I have encountered the following error several times and I am sure that I will continue to encounter it in the future.
Unable to activate Windows Store app. The activate request failed with error ‘This app failed to launch because of an issue with its license. Please try again in a moment.’
If you come across this error when you fire up Visual Studio, you may end up doing a lot of things to try to resolve the problem. Several that come to mind are:
- Re-starting Windows
- Re-starting Visual Studio
- Modifying your package manifest
None of these actually fix them problem. It turns out that the majority of time that you encounter this problem is because you have already installed the solution into start screen. I would recommend that anytime you encounter this error, that you always first uninstall the application from the start screen and then try to run it from Visual Studio again.
Hope this helps…
I am excited to be presenting with my friend Brian Hitney tomorrow night at the Charlotte Enterprise Developers Guild.
Here is a summary of what we will be presenting:
Windows 8 opened up a whole new set of possibilities for application developers in terms of how their applications can interact with the underlying operating system, with other applications as well as with the users. Specifically this includes the ability to utilize Contracts (search, share, settings) to give the impression your application is ‘one’ with the operating system as well as creating live Tiles to allow your application to communicate with the users even when the application is not running. In this session we will take a look at how you can use Contracts and Tiles to provide your application a great user experience and make your users feel truly engaged.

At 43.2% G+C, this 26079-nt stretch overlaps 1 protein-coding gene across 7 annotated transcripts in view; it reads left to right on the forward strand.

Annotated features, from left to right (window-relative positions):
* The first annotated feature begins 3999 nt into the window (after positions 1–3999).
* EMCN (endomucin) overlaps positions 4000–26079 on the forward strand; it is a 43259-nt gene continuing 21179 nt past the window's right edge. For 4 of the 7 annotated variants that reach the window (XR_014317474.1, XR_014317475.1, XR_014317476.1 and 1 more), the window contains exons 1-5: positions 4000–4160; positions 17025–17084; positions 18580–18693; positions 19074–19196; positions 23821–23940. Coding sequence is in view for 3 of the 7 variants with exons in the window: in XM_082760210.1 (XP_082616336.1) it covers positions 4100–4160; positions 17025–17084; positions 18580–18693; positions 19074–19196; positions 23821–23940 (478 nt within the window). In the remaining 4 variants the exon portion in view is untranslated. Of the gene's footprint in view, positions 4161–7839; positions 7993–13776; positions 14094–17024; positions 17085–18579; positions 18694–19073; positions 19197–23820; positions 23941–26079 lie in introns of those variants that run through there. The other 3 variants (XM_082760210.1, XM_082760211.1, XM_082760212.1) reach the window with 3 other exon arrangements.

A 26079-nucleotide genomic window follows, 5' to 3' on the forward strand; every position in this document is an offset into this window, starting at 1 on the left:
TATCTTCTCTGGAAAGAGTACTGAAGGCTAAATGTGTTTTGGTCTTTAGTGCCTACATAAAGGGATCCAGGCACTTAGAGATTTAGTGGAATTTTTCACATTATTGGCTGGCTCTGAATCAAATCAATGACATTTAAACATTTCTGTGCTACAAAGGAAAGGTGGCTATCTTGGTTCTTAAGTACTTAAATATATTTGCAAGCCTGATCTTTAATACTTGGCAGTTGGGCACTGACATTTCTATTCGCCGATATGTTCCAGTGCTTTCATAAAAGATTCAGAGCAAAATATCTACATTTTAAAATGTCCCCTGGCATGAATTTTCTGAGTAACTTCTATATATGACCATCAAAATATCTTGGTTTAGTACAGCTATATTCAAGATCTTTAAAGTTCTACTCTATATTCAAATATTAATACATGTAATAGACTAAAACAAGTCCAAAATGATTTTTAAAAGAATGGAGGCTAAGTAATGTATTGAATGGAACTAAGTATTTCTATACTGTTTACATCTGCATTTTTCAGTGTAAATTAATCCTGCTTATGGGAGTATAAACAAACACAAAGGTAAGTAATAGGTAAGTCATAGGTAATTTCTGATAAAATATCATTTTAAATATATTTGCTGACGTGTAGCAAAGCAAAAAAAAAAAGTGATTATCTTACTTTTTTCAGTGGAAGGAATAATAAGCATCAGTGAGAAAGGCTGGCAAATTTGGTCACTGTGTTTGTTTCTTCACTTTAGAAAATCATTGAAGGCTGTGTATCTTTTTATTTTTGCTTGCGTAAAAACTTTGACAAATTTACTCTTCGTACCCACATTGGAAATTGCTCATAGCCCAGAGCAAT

Hope to see all of you there!
Congratulations to Thomas Griffin and Chris Bordeman for winning a free copy of MVVM Survival Guide for Enterprise Architectures in Silverlight and WPF.
Hope enjoy the book!
I am very excited to announce our next Windows 8 DevCamp series! I will be speaking with Brian Hitney.
Join us this Friday, Oct 5th, from 9am – 1:30pm
Here is a summary of our event:
By popular demand, we’re continuing the Windows 8 DevCamp series! We want to make sure your app is ready for primetime, so at each DevCamp, we’ll dive into a specific feature and then go hands on with your app, or using our reference app.
In this DevCamp, we’ll dive into Tiles and Notifications using our Contoso Cookbook reference app. Live tiles are essential to adding an interactive experience to your application, and we’ll show you how to update live tiles either through a local background task, through the application itself, or have Windows 8 poll a service to update its content. We’ll also show how to leverage the Microsoft Push Notification service to push notifications down to users. Applications can also create secondary tiles that allow you to deep link to specific content or pages within your app. We’ll also spend a few hours going hands on to ensure the best experience for your app!
You can registere here. Hope to see you there….